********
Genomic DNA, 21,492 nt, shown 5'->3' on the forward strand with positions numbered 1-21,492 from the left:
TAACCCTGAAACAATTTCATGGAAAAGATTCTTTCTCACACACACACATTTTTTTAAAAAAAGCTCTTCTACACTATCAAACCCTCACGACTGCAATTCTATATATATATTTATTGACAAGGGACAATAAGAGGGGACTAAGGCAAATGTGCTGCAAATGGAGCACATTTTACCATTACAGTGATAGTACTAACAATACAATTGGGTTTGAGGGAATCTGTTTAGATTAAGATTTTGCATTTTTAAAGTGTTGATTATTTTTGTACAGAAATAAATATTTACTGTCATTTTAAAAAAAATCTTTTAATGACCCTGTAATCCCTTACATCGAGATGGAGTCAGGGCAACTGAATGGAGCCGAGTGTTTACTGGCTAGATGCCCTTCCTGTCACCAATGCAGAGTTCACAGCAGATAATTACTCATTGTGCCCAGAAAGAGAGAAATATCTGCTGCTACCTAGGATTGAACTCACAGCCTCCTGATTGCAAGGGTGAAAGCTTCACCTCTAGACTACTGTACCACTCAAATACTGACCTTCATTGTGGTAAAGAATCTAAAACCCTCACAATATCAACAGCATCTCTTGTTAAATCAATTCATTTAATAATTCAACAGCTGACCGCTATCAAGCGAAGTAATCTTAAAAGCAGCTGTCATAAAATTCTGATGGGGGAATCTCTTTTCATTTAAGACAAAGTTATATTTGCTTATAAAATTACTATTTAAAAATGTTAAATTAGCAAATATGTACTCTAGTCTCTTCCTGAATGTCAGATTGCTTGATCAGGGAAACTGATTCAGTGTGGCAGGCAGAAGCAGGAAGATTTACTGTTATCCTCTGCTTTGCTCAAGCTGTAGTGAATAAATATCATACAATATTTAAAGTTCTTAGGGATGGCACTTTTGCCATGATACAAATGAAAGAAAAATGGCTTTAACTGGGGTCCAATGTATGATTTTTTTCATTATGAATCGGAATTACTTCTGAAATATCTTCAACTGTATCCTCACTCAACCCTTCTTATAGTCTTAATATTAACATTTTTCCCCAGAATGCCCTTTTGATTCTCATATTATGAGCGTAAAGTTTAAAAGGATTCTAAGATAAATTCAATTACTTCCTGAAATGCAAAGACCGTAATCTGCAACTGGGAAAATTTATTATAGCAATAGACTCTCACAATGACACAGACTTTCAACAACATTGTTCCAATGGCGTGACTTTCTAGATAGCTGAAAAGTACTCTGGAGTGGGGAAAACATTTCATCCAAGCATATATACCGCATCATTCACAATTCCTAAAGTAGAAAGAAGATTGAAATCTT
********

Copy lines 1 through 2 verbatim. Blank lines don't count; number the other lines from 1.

Genomic DNA, 21,492 nt, shown 5'->3' on the forward strand with positions numbered 1-21,492 from the left:
TAACCCTGAAACAATTTCATGGAAAAGATTCTTTCTCACACACACACATTTTTTTAAAAAAAGCTCTTCTACACTATCAAACCCTCACGACTGCAATTCTATATATATATTTATTGACAAGGGACAATAAGAGGGGACTAAGGCAAATGTGCTGCAAATGGAGCACATTTTACCATTACAGTGATAGTACTAACAATACAATTGGGTTTGAGGGAATCTGTTTAGATTAAGATTTTGCATTTTTAAAGTGTTGATTATTTTTGTACAGAAATAAATATTTACTGTCATTTTAAAAAAAATCTTTTAATGACCCTGTAATCCCTTACATCGAGATGGAGTCAGGGCAACTGAATGGAGCCGAGTGTTTACTGGCTAGATGCCCTTCCTGTCACCAATGCAGAGTTCACAGCAGATAATTACTCATTGTGCCCAGAAAGAGAGAAATATCTGCTGCTACCTAGGATTGAACTCACAGCCTCCTGATTGCAAGGGTGAAAGCTTCACCTCTAGACTACTGTACCACTCAAATACTGACCTTCATTGTGGTAAAGAATCTAAAACCCTCACAATATCAACAGCATCTCTTGTTAAATCAATTCATTTAATAATTCAACAGCTGACCGCTATCAAGCGAAGTAATCTTAAAAGCAGCTGTCATAAAATTCTGATGGGGGAATCTCTTTTCATTTAAGACAAAGTTATATTTGCTTATAAAATTACTATTTAAAAATGTTAAATTAGCAAATATGTACTCTAGTCTCTTCCTGAATGTCAGATTGCTTGATCAGGGAAACTGATTCAGTGTGGCAGGCAGAAGCAGGAAGATTTACTGTTATCCTCTGCTTTGCTCAAGCTGTAGTGAATAAATATCATACAATATTTAAAGTTCTTAGGGATGGCACTTTTGCCATGATACAAATGAAAGAAAAATGGCTTTAACTGGGGTCCAATGTATGATTTTTTTCATTATGAATCGGAATTACTTCTGAAATATCTTCAACTGTATCCTCACTCAACCCTTCTTATAGTCTTAATATTAACATTTTTCCCCAGAATGCCCTTTTGATTCTCATATTATGAGCGTAAAGTTTAAAAGGATTCTAAGATAAATTCAATTACTTCCTGAAATGCAAAGACCGTAATCTGCAACTGGGAAAATTTATTATAGCAATAGACTCTCACAATGACACAGACTTTCAACAACATTGTTCCAATGGCGTGACTTTCTAGATAGCTGAAAAGTACTCTGGAGTGGGGAAAACATTTCATCCAAGCATATATACCGCATCATTCACAATTCCTAAAGTAGAAAGAAGATTGAAATCTT